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I made a comment about the code to my manager, and have now been called into a meeting with my manager, and the programmer's manager where I am expected to provide feedback on the script and what I think the problems are. If I were the programmer's supervisor, I would have no problem providing him direction (and rejecting the entire script.) However, how can I politely provide factual feedback without "attacking" the style of programming?
Your company isn't paying you to be polite. If the "style" of the code makes future maintenance and upgrades difficult, that's something the company needs to know.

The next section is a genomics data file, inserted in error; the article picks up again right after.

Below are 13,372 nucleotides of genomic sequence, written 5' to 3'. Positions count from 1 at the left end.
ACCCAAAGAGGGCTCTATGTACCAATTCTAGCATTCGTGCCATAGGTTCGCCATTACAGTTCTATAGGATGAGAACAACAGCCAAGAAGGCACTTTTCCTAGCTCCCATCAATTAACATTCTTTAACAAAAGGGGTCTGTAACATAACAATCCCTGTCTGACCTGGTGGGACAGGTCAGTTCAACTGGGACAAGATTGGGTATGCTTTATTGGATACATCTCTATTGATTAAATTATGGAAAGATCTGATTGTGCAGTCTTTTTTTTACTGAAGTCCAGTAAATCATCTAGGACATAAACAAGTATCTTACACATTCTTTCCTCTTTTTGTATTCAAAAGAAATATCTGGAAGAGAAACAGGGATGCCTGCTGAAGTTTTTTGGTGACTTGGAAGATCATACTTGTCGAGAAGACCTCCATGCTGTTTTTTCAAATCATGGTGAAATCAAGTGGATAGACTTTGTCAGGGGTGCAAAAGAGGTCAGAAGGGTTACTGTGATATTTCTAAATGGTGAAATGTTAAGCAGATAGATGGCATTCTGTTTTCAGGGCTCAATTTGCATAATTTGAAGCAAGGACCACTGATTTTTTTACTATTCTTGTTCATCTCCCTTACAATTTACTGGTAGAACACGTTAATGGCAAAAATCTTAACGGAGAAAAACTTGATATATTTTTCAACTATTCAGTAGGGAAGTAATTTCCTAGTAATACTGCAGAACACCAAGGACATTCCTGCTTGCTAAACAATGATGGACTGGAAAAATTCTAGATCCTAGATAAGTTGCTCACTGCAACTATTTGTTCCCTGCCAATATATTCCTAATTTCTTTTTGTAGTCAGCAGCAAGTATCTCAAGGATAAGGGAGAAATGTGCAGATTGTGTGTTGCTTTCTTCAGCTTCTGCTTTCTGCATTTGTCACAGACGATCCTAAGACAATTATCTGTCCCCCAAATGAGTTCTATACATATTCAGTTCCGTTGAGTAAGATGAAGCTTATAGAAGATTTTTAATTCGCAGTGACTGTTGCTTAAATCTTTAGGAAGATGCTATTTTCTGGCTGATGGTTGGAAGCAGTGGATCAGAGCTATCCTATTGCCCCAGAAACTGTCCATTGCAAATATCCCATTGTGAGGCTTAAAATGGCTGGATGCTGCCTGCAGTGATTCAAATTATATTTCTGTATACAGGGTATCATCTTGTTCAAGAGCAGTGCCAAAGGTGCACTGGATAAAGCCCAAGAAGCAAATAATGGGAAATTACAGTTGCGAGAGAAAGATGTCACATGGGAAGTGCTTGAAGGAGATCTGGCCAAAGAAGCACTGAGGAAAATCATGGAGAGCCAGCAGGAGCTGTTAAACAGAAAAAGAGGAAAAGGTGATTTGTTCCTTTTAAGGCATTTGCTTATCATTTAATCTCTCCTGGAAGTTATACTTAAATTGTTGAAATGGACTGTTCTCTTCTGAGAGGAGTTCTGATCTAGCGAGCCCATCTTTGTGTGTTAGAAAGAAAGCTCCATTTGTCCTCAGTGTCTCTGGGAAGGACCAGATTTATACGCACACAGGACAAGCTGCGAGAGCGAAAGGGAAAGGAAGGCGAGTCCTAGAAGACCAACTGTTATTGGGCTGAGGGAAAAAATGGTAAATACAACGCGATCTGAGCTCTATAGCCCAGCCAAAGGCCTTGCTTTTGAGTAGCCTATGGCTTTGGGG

But you should make it clear what the purpose of your feedback is, ahead of the actual feedback. Remember that "purpose", "trust", and "respect" all go hand-in-hand: if one is missing or unclear, the rest will erode rapidly. So, make it clear that the purpose of your feedback is to reduce the risk to the company, and then remain true to that purpose. Within that purpose, the means by which the content is spoken matters little, as long as the purpose is clear and respected. Hidden agendas will undermine the process, so you must ensure that the cards are all face up on the table.

-- Randal L. Schwartz, Perl hacker


In reply to Re: How do you critique another person's code? by merlyn
in thread How do you critique another person's code? by Rhose

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